Becoming Realer: “Growing Sideways”

Becoming Realer: Identity, Craft and the MFA is a column that explores issues of poetry, theory and writing craft in relation to the personal experiences of Saint Mary’s College of California Creative Writing MFA candidate and LR staff writer, Kelsay Myers.

Kelsay at Grandma Rothert's house in 1988

After reading Alison Bechdel’s graphic memoir Fun Home: A Family Tragicomic last semester in Contemporary Nonfiction, I’ve been thinking a lot about the role of artifice in my life. Bechdel’s father spent years creating a fiction of himself as the straight, happy family man and small town English teacher, and he arranged his Gothic revivalist home into a solid, real world representation of his artifice. It’s not merely artifice in the sense of having a duplicitous nature, but also the construction and presentation of a certain image, or identity, to the world.

It’s that kind of self-construction that I relate to not only in my own identity formation, but in my writing as well. We learn early on in our writing careers that whatever “self” we put on the page is not our actual, real world self. It is a fabrication , written with specific intentions for an audience. It is, in a word, performed. But in all honesty, when I look at my actual self, I still see the artifice. In any given situation, I find myself carefully constructing my self to look or act a certain way. It’s not just vanity that causes me to never leave the house without make-up, or to sleep in pajamas that are basically clothes so I could more quickly run out in the middle of the night if I happened to get an emergency phone call saying that someone is in the hospital. Although I am vain, it goes deeper than that. It’s about actualizing the idea of myself that I have in my head (heavily influenced by pop-culture and television) every hour of every day in order to make it true.

Performance eventually becomes reality? The symbol eventually becomes truth? I readily admit that my version of symbolism comes from a conflation of the literal with the symbolic. Continue reading “Becoming Realer: “Growing Sideways””

Becoming Realer: Looking at the Real

Becoming Realer: Identity, Craft and the MFA is a column that explores issues of poetry, theory and writing craft in relation to the personal experiences of Saint Mary’s College of California Creative Writing MFA candidate and LR staff writer, Kelsay Myers.

Rainbow shoes

I can’t remember if I imagined Korea as a child. I must have. I put the rainbow-striped shoes that were sent with me from Busan when I was three-months old high on a shelf in my bedroom, in a place where I could look at them but not touch them. Sometimes, I would ask my mother to take down the shoes, wondering if that would be the day they’d finally fit on my feet. That day never came. They were too big each time. I’d fall down trying to walk in them. Eventually I forgot about wanting to wear them, and when I did remember they were up on that shelf again, they were so small that they pinched my feet. I used to think the moral of this story was that the shoes never fit just right. That, in the same way, Korea would never fit just right, but now I see even greater meaning in the fact that I was the one who put the shoes in a place where I could look at them, but not feel them.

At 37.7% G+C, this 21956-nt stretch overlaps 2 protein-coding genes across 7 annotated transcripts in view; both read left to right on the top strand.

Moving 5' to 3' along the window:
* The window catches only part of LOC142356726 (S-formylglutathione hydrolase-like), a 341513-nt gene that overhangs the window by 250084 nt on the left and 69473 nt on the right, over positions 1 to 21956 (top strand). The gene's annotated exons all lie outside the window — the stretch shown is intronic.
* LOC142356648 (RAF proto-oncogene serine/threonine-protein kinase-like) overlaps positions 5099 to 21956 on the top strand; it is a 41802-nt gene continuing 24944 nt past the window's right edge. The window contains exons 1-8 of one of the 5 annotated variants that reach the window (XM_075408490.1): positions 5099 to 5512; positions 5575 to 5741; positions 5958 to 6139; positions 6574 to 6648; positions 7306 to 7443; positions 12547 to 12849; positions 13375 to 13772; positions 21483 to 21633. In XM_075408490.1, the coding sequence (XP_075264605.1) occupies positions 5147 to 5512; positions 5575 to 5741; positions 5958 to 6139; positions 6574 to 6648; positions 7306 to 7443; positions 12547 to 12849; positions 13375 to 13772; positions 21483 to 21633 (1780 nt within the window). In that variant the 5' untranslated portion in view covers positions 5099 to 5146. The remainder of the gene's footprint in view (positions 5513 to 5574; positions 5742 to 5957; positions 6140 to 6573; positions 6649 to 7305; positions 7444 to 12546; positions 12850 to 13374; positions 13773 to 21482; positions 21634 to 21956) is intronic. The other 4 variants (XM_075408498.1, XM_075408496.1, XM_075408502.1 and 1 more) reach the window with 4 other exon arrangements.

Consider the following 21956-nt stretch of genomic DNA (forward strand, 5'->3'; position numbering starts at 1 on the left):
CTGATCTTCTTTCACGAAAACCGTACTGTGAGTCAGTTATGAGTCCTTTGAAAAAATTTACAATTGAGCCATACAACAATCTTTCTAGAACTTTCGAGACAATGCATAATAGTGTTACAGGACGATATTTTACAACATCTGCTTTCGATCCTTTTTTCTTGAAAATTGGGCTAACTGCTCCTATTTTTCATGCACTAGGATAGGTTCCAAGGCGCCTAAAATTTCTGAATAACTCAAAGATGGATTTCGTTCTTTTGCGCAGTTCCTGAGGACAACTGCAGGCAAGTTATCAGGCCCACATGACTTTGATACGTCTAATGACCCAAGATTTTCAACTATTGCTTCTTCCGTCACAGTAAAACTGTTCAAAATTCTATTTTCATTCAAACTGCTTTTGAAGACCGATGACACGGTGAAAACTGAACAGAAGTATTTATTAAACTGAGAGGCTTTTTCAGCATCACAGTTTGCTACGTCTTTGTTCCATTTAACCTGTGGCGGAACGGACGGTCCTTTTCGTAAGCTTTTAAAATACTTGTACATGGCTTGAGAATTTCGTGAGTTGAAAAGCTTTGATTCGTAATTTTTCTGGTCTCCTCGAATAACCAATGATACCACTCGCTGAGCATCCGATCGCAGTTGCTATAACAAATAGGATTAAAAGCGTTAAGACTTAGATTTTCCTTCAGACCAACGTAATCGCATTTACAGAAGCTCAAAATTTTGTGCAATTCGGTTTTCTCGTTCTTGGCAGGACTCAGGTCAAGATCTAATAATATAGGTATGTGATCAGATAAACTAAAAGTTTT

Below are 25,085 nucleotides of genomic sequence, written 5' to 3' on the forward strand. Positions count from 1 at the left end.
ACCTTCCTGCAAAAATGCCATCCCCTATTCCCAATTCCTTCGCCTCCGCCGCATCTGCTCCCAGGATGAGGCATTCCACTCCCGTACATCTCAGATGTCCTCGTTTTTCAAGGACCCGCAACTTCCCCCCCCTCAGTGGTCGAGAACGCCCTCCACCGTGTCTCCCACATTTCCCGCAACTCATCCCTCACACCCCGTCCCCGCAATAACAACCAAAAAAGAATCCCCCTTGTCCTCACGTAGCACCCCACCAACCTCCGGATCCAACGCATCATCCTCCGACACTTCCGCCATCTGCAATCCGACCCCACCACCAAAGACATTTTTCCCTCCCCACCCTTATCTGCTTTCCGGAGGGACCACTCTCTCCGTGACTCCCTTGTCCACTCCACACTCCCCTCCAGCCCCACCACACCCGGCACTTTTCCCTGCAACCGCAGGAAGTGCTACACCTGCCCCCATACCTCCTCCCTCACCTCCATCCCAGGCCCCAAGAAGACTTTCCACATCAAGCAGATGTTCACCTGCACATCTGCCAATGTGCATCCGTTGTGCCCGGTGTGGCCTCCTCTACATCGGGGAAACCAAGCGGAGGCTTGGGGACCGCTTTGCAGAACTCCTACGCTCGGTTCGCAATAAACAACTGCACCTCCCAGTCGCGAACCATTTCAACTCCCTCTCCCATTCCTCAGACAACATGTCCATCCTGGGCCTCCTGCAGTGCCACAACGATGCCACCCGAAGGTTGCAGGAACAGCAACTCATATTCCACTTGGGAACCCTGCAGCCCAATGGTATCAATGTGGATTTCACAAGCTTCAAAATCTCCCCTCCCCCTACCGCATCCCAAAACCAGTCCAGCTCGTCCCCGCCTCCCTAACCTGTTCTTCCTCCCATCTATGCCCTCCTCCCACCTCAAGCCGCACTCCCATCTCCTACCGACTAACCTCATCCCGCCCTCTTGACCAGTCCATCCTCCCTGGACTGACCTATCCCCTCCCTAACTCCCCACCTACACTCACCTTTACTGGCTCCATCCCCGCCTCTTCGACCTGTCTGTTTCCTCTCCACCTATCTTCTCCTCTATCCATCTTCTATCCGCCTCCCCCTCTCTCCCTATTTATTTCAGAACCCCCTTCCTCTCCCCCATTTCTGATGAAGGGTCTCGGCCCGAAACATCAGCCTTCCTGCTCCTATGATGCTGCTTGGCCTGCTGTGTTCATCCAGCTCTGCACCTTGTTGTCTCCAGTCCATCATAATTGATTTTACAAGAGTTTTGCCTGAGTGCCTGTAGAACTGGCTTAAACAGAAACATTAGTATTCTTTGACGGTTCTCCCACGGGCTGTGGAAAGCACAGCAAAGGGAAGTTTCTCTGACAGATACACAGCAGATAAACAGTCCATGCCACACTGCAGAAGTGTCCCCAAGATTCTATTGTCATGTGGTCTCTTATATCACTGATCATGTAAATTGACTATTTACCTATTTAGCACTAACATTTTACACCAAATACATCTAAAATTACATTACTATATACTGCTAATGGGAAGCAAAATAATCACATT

That is the true moral of the story. I’m still afraid to feel Korea. It’s more comfortable in the abstract, or as a rainbow-colored shoe that will never fit, than as an actual thing that I can put my arms around or stick my feet in. It’s more comfortable as a symbol than a country, as a metaphor than a reality.

Continue reading “Becoming Realer: Looking at the Real”

Intro to Minh

To this day, I still remember reading Seattle poet Koon Woon’s first official book of poetry, The Truth In Rented Rooms (Kaya Press, 1998) back in Rochester, NY. As I read more of his writing it was like watching the smudgy white walls of my studio apartment turn into a kaleidoscope of possibilities. I could tell Woon’s writing came from a place of strength and hurt, truthfulness and sorrow. These were human qualities I had taken for granted all my life before I started writing poetry myself.

Woon’s writing had the wonderful ability of convincing me to peer deeper into the well of mystery and to search for my own meaning in life.  He writes in the poem “In Water Buffalo Time,”

When my little friends mocked me for my seriousness,
Our teacher, under the shade of the yung tree bursting with berries,
Told us Meng-Tse had dreamed he was a butterfly
Dreaming it was a man.
Without even knowing what a “yung tree” or who “Meng-Tse” was, I intuitively knew that as a poet of Asian descent I was on the threshold of a long literary tradition in this country I called home. I knew I had already missed much, but I soon realized that the curling waves of Asian American literature(s) populate a very large and deep body of experience, innovation and experimentation that only keeps on getting stronger.

The editors of the Lantern Review blog have asked me to review books of poetry, and I intend to employ my trusty reading skills and quirky powers of interpretation to the task of properly introducing poetic works by Asian American authors to You, the general reading audience. The kind of poetry that reels me in and makes me want to take another bite is one where the author simplifies the complex only to open me back up and engage my mind with the never-ending complexity of human experience and imagination.

Continue reading “Intro to Minh”